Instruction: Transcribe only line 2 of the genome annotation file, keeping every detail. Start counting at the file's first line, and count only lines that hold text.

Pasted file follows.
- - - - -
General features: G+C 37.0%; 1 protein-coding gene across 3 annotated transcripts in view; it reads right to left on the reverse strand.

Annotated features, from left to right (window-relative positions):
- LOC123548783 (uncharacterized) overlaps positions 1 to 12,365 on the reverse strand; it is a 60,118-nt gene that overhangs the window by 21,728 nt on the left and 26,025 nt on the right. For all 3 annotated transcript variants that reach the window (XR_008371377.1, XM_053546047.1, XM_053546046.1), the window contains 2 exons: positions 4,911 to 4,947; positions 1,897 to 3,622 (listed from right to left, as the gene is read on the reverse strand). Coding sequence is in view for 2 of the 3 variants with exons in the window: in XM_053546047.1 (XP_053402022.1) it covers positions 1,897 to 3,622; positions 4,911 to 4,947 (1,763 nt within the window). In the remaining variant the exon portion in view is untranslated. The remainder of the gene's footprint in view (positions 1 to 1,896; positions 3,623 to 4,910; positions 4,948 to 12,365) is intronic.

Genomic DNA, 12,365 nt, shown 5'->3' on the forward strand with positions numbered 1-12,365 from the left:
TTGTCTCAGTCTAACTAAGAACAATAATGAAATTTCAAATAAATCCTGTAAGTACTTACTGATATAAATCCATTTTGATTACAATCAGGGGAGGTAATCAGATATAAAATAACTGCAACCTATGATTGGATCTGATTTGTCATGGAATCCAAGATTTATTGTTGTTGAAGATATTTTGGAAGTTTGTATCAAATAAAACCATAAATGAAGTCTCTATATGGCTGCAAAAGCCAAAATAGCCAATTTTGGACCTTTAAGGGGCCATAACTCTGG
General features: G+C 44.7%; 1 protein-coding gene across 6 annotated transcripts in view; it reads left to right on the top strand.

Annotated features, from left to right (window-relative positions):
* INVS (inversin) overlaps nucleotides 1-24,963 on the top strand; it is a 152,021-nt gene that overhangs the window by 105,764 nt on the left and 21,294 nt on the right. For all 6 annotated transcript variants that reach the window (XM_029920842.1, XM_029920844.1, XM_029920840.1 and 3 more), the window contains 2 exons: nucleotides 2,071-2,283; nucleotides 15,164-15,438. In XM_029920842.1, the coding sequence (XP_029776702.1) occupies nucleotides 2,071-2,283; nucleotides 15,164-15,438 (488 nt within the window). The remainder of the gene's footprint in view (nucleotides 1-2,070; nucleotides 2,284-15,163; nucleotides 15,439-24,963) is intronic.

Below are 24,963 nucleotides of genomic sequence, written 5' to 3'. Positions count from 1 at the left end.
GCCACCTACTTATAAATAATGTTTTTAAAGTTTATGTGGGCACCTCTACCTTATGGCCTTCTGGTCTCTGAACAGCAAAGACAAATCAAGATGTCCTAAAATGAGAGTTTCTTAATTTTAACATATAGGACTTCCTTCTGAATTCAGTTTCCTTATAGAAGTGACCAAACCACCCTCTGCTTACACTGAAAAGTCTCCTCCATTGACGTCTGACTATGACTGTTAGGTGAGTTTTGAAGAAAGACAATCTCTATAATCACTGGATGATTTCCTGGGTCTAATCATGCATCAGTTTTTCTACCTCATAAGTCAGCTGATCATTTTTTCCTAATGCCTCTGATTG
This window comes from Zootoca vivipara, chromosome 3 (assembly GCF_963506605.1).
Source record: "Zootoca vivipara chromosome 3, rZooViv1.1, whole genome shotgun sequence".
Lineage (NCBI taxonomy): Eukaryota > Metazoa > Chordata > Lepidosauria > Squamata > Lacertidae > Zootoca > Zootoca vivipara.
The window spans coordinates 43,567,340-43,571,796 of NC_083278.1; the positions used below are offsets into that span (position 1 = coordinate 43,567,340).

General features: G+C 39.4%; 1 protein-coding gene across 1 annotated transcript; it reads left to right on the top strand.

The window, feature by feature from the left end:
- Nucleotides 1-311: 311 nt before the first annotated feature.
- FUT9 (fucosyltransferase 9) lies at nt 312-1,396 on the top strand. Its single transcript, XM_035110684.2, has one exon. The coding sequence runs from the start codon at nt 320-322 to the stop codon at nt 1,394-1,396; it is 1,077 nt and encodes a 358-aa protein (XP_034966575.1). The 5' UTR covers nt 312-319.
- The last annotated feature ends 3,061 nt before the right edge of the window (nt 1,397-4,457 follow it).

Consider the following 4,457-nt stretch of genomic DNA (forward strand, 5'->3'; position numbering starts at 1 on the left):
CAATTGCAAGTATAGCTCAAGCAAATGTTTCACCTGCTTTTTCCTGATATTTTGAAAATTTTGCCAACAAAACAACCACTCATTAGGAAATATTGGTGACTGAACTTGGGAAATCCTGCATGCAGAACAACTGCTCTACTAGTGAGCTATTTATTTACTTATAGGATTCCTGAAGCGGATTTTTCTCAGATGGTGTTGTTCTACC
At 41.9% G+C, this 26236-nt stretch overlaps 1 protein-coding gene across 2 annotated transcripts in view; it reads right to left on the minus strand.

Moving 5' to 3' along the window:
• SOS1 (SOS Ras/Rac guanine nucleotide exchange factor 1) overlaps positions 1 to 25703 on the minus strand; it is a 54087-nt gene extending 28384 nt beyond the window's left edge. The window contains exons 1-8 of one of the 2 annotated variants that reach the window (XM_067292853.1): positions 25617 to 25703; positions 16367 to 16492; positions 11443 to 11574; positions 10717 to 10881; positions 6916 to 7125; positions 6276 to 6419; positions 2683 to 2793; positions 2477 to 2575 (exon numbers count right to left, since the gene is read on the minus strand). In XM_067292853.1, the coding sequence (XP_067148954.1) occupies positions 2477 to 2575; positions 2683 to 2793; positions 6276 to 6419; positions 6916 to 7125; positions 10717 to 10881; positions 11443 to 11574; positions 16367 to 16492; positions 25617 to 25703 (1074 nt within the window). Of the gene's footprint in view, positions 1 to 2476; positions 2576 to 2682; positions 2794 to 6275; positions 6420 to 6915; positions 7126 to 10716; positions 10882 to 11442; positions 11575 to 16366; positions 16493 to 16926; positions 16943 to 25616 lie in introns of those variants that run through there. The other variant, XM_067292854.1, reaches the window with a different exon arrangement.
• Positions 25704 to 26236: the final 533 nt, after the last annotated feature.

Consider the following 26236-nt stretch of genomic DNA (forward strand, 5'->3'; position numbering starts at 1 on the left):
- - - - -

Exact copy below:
Annotated features, from left to right (window-relative positions):